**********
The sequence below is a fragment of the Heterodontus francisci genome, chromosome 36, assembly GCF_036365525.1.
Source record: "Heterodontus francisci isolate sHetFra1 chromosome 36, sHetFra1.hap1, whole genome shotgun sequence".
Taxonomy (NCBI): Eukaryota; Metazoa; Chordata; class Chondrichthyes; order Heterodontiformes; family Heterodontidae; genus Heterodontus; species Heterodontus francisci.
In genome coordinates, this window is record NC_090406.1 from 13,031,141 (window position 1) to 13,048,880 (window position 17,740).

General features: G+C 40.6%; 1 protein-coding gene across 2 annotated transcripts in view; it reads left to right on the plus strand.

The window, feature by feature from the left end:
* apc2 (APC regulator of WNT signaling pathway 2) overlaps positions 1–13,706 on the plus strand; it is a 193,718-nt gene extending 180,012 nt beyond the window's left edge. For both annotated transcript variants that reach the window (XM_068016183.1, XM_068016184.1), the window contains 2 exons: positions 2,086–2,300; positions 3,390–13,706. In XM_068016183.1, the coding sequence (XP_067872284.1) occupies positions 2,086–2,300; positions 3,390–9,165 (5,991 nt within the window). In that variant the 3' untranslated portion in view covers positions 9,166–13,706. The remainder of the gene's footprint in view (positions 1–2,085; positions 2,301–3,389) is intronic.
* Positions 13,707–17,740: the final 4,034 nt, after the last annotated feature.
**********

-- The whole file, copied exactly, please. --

The sequence below is a fragment of the Heterodontus francisci genome, chromosome 36, assembly GCF_036365525.1.
Source record: "Heterodontus francisci isolate sHetFra1 chromosome 36, sHetFra1.hap1, whole genome shotgun sequence".
Taxonomy (NCBI): Eukaryota; Metazoa; Chordata; class Chondrichthyes; order Heterodontiformes; family Heterodontidae; genus Heterodontus; species Heterodontus francisci.
In genome coordinates, this window is record NC_090406.1 from 13,031,141 (window position 1) to 13,048,880 (window position 17,740).

General features: G+C 40.6%; 1 protein-coding gene across 2 annotated transcripts in view; it reads left to right on the plus strand.

The window, feature by feature from the left end:
* apc2 (APC regulator of WNT signaling pathway 2) overlaps positions 1–13,706 on the plus strand; it is a 193,718-nt gene extending 180,012 nt beyond the window's left edge. For both annotated transcript variants that reach the window (XM_068016183.1, XM_068016184.1), the window contains 2 exons: positions 2,086–2,300; positions 3,390–13,706. In XM_068016183.1, the coding sequence (XP_067872284.1) occupies positions 2,086–2,300; positions 3,390–9,165 (5,991 nt within the window). In that variant the 3' untranslated portion in view covers positions 9,166–13,706. The remainder of the gene's footprint in view (positions 1–2,085; positions 2,301–3,389) is intronic.
* Positions 13,707–17,740: the final 4,034 nt, after the last annotated feature.